Macron wants Europe to take charge of its own fate

Karlspreis für Macron
I got one. You didn't. Source: DPA

If measured in popular appeal, Emmanuel Macron’s visit to Germany this week was a big success. In the ancient city of Aachen, he charmed the crowds, stood for selfies and signed autographs. He met with students at the university and held court with some of Germany’s most prominent artists and intellectuals.

Mr. Macron had come to the old capital of the Holy Roman Empire to accept the Charlemagne Prize, awarded for work in service of European unification. He is the second French president, after Francois Mitterand, to be granted the prestigious award.

But Mr. Macron wanted more than to bask in his own popularity. He came across the Rhine on a political mission, determined to reinvigorate the European project, and to push and cajole Angela Merkel into joining him in taking action.

Compared to his soaring rhetoric, she fell a little flat.

In Germany, Mr. Macron fills a role which no German politician wants to play – a political visionary on a continental scale, offering a dream of a stronger, revitalized Europe, capable of defending its values and its place in the world.

He played his role with gusto. His acceptance speech was an impassioned plea for a self-confident, unified continent: the kind of speech rarely heard in Germany, where politics is generally conducted in a more low-key, pragmatic tone.

The French president called for a resolute defense of principles. “On the question of democracy, we should not give an inch,” he said: “We must be unafraid, and not betray our basic values.”

For the most part, Mr. Macron did not name the outside threats he saw endangering the European project. But everyone knew who he was talking about. Donald Trump, who wants to impose tariffs on European goods and abandon international cooperation on nuclear proliferation and climate change. Vladimir Putin, seeking to undermine European democracies with propaganda and hacker attacks. And China’s president. Xi Jinping, who sees Europe’s indecisiveness as an opportunity to increase his country’s power and influence.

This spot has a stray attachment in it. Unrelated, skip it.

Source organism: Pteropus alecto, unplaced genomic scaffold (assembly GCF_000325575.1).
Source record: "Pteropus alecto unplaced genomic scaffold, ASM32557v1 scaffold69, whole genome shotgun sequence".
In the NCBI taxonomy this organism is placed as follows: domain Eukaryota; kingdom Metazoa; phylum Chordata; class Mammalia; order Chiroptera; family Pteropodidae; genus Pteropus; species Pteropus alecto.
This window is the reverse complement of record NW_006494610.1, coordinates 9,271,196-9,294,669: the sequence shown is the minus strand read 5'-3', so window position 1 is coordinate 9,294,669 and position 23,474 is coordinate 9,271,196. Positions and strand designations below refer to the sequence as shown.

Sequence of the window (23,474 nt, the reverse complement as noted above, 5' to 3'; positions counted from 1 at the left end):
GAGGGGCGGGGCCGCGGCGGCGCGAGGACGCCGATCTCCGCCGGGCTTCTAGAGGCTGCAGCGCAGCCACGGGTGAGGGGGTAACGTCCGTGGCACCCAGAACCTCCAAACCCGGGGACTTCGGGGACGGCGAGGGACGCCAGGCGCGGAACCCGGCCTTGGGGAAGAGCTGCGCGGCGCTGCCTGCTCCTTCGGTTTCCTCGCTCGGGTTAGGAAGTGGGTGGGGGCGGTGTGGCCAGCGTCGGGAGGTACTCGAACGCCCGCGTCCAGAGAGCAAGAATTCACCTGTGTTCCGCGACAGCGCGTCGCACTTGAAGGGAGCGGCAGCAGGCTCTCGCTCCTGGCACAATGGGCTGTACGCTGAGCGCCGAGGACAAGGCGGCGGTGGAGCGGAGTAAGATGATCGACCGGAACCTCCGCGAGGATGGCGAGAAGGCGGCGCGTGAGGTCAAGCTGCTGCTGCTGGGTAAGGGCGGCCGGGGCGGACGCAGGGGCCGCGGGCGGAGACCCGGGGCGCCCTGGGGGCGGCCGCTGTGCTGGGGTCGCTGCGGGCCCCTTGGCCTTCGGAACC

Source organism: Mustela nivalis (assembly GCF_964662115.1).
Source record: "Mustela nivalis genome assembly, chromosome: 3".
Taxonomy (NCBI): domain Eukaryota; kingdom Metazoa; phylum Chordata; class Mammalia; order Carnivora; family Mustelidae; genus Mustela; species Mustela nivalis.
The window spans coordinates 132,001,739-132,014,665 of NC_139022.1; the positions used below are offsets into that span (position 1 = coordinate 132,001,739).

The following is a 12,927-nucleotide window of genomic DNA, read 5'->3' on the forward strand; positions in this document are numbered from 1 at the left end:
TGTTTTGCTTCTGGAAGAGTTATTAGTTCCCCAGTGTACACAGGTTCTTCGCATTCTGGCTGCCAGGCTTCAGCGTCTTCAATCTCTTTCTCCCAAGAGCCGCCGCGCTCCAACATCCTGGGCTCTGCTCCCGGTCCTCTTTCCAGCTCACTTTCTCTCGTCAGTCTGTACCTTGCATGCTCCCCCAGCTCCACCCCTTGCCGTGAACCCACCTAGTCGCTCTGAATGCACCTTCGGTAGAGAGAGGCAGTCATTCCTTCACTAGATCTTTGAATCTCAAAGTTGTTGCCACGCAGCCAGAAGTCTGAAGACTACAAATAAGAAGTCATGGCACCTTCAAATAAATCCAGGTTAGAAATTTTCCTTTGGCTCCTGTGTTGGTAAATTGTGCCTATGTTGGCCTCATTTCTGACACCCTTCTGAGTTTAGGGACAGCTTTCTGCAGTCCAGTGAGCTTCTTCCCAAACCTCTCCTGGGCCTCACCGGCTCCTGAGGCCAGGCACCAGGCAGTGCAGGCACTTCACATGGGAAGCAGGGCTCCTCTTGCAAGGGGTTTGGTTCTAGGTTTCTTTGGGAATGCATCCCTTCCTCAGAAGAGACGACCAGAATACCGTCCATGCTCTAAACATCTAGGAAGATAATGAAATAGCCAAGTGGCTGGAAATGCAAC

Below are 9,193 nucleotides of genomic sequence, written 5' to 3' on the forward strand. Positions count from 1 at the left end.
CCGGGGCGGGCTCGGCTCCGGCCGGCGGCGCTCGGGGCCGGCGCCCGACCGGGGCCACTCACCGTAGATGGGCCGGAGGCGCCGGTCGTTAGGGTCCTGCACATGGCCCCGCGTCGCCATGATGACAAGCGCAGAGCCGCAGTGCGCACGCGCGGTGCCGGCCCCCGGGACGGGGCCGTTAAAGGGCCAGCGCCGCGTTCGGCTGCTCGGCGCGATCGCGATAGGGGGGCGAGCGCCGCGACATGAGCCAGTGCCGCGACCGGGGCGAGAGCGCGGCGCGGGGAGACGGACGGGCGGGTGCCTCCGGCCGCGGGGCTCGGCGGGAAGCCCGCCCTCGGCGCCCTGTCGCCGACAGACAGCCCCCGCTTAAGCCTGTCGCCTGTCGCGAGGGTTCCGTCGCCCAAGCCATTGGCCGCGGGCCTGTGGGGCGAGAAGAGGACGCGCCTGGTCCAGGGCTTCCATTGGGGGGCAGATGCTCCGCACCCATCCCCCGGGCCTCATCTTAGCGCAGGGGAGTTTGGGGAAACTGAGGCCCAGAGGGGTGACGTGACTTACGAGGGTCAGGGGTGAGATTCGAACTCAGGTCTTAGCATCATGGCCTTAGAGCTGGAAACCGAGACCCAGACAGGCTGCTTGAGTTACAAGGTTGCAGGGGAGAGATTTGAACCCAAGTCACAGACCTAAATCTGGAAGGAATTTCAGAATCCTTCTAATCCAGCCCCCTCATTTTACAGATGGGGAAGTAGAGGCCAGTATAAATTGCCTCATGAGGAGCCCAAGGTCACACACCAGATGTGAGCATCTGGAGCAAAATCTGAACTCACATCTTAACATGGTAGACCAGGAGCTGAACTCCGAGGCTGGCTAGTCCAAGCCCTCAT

Above all, Mr. Macron urged his fellow Europeans to take action quickly. “The Charlemagne Prize doesn’t mean much if we continue to wait,” he said. After the speech, he outlined four principles for Europe: decisiveness not weakness; unity not division, audacity not fear, and action not delay.

Mr. Macron real audience was sitting just a few feet away from him on the prize-giving podium: the German chancellor, Angela Merkel. If the French president is to make progress in revitalizing the European Union, he needs the German government to enthusiastically join his efforts.

So far, his success has been limited. And on the evidence of Ms. Merkel’s response in Aachen, it may continue to be. In her speech, the German chancellor cut a familiar figure: down-to-earth, unemotional and a little boring. If she was aware that Mr. Macron was yearning for a German answer to his French vision, she gave little sign of it tonight.

“Together with France, we are convinced that Europe needs a new start,” she said. Compared to Mr. Macron’s soaring rhetoric, this fell a little flat. “We need concrete answers to the big questions,” she added, giving no concrete answers to the big questions raised by her French counterpart. By June there might, possibly, be “progress on banking union,” she offered. Not quite the vision thing.

Only on foreign policy did Ms. Merkel seem to rise to the occasion. In a dangerous world, a common European foreign policy was an “existential necessity,” she said. Europe could no longer rely on American protection: it “must take its fate into its own hands.” Mr. Macron would agree, but wants action to back up those words.

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